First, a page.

Tag Archives: gift a goat

Lovely’s Goats

Melinda, John, Helene, Peter, Caitlin

The team made it back from Haiti!

Tired, but encouraged.

The goat program is really making a difference for the students. They are growing their herds, selling the males in the market to buy more females, taking pride in their work. It is such a wonderful sight to see a student walking 3 or 4 or 5 goats to us for their checkup.

This is a mama goat with her daughter and granddaughters

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“You look like you’re coming off an international flight”

Goat Team (minus Melinda)

As the four of us followed the long line of people heading to airport security, a TSA agent said “Where are you coming from?” When we responded “South Jersey,” she looked surprised and said “you look like you’re coming off an international flight.” We knew we were tired (we all had an hour or less sleep) but we didn’t realize HOW bad we actually looked ūüėČ 

Our morning started just after midnight and by the time we saw the TSA agent, we had already driven up to JFK, parked off-site, took a shuttle and stumbled through tagging our checked bags properly. 

Honestly, I am really too tired to head out again. I only had three full days Stateside since Panama and a lot of that time was just unpacking Panama and packing Haiti. It will be a quick trip though, so it will all be fine. I just feel a little “old” on these back-to-back projects. 

We are heading back to Haiti for the goat program (finally!). We really feel like this is a bit of a “re-start” of the program. We lost two dozen-ish goats in Hurricane Matthew (the reports are not clear so we will know for sure when we arrive in Marbial). We are also having trouble purchasing goats now because of the hurricane – no one has goats for sale since so many died in the region. We are supplementing the program with offspring from our former student’s goats. 

I’m glad to be back and glad to get some information about the students and the goats. We want to evaluate how the program is doing and see what changes, if any, we can make for the future. 

Our team is a mix of old and new. We have a new trainer, Melinda, from GA. Melinda will join Helene in teaching the goat care lecture and evaluating the goats. We also have a new helper- Helene’s husband, Peter. Peter will work with John in goat care and construction.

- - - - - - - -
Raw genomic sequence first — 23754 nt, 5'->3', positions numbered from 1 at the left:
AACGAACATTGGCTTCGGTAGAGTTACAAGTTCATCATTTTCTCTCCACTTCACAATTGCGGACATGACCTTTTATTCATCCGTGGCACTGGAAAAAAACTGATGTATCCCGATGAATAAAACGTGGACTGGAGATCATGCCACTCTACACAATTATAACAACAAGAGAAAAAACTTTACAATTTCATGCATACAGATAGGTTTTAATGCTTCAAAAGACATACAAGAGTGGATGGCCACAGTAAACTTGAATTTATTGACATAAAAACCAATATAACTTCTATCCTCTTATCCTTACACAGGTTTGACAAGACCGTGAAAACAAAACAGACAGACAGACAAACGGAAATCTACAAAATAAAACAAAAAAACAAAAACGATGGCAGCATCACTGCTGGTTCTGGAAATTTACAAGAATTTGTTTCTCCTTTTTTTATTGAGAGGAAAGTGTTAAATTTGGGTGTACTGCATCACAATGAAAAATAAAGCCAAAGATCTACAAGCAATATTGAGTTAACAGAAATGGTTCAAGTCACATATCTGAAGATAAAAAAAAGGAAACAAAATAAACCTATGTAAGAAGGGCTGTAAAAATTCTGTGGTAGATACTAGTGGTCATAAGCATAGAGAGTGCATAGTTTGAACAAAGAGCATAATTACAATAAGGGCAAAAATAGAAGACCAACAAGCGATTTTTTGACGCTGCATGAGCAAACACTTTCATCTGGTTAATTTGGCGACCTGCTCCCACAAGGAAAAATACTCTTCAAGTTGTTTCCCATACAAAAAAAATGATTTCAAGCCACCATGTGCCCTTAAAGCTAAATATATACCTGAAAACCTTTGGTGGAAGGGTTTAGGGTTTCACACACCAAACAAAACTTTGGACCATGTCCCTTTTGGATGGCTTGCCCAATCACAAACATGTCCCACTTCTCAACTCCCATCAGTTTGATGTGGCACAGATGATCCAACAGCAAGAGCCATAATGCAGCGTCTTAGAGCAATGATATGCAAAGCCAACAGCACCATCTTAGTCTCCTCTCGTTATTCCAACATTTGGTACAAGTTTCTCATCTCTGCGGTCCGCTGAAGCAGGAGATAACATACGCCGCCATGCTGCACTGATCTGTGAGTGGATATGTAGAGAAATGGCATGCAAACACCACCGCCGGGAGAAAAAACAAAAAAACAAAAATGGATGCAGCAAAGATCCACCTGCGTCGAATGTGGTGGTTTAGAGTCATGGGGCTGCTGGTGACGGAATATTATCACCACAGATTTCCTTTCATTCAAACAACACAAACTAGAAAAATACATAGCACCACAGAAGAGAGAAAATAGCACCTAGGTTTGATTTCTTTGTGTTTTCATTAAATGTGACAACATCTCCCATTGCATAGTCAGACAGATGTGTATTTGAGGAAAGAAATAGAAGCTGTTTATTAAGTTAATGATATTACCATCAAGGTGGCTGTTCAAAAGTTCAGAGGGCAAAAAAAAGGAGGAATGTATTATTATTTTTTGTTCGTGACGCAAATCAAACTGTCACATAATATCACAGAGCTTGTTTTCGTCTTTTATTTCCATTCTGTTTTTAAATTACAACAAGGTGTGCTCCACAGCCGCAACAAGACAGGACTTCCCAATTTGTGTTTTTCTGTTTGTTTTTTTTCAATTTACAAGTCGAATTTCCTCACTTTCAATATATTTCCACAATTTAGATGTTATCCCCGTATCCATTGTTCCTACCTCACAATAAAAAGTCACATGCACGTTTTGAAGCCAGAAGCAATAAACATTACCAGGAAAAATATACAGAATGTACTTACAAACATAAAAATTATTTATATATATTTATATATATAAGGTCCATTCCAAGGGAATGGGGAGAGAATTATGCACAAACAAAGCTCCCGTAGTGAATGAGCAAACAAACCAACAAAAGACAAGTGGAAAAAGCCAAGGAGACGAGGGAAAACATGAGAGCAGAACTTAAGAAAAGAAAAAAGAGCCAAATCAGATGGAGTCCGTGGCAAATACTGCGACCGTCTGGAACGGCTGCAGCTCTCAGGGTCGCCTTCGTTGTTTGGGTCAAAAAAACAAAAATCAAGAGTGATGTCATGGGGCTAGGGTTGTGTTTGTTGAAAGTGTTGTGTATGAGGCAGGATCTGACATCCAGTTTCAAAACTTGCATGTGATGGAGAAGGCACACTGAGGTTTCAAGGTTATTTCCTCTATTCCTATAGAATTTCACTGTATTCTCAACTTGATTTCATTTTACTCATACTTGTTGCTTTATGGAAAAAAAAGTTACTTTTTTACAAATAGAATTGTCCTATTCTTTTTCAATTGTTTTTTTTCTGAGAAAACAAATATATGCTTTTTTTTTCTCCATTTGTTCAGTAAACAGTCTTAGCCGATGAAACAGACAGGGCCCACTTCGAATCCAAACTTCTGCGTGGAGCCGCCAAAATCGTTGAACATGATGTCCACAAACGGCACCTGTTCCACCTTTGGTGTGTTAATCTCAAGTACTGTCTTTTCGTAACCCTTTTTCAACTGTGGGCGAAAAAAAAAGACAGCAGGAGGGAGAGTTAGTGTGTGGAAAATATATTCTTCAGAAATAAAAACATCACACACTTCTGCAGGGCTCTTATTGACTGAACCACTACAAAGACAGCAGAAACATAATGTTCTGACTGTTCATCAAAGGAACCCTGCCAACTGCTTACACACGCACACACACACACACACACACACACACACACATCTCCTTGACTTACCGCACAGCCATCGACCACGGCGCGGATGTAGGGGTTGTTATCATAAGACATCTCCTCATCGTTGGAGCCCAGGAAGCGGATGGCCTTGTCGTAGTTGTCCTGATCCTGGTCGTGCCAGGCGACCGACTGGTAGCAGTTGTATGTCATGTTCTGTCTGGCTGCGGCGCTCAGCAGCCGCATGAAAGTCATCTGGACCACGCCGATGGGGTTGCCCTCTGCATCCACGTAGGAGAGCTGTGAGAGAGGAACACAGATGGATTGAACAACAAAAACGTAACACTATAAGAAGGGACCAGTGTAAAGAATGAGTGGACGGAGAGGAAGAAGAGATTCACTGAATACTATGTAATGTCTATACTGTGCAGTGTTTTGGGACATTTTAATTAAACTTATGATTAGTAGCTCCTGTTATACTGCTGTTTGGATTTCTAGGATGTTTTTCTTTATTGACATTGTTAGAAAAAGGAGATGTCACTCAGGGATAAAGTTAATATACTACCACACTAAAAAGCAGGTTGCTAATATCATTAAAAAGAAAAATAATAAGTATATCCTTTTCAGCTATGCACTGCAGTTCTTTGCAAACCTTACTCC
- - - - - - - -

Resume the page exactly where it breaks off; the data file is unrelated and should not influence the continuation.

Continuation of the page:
We will be completely off-grid up in the mountains, so this will be our only post until we return home.

We can still send a receive messages via our satellite messenger. Just click here to send us a message.

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Progress in the field and on the fundraiser! 

I’m happy to report that Gift a Goat & More!¬†has¬†made it to $12,400 in one month! Thank you for your support! Please help us keep the momentum going by sharing the campaign with your friends and family during its final three¬†weeks.

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Click on the link above or the photo itself to be directed to the “Gift a Goat & More!” campaign.

The project is going well here in Panama. There have been moments of extreme challenge as we held meetings and tried to set schedules to¬†keep the community working together for their water line. We made a lot of progress this past weekend – we placed, glued and buried about 1600′ of the pipeline.

Existing leaky pipe on the left. New pipe (during install) on the right.

Existing leaky pipe on the left. New pipe (during install) on the right.

It might not sound like a lot of work, but just to show you – this is my Fitbit summary from my work day on Saturday.

My dad bought me a Fitbit this summer and it has been fun to track how far I go. Plus the heart rate monitor is a good tool – especially when I was sick.

Nearly 11 miles of walking up and down the line as we worked. And those “53 floors” are just the Fitbits¬†interpretation of all the times I went over the hills from the reservoir to the end of the water line.

I get lots of minor bumps, bruises, cuts and scrapes working. I have been burned by the sun, fire, chemicals and ovens, however this is the first time I got a wee chemical burn from a plant. I learned, after the fact, that the plants “sap” in the stalk part can literally burn your skin off. I had been grabbing leaves from plants in the jungle to clean off the pipes before I glued them. I selected the wrong plant and got burned on top of my finger. My finger¬†started oozing serum¬†immediately. I am still not good at identifying the plants, so the rest of the day, I kept asking the guys before grabbing leaves…and I plan to continue asking them for the duration of the project ūüôā

Can you believe a nice green plant did this to me?

Can you believe a nice green plant did this to me? This is after it healed over 2 days.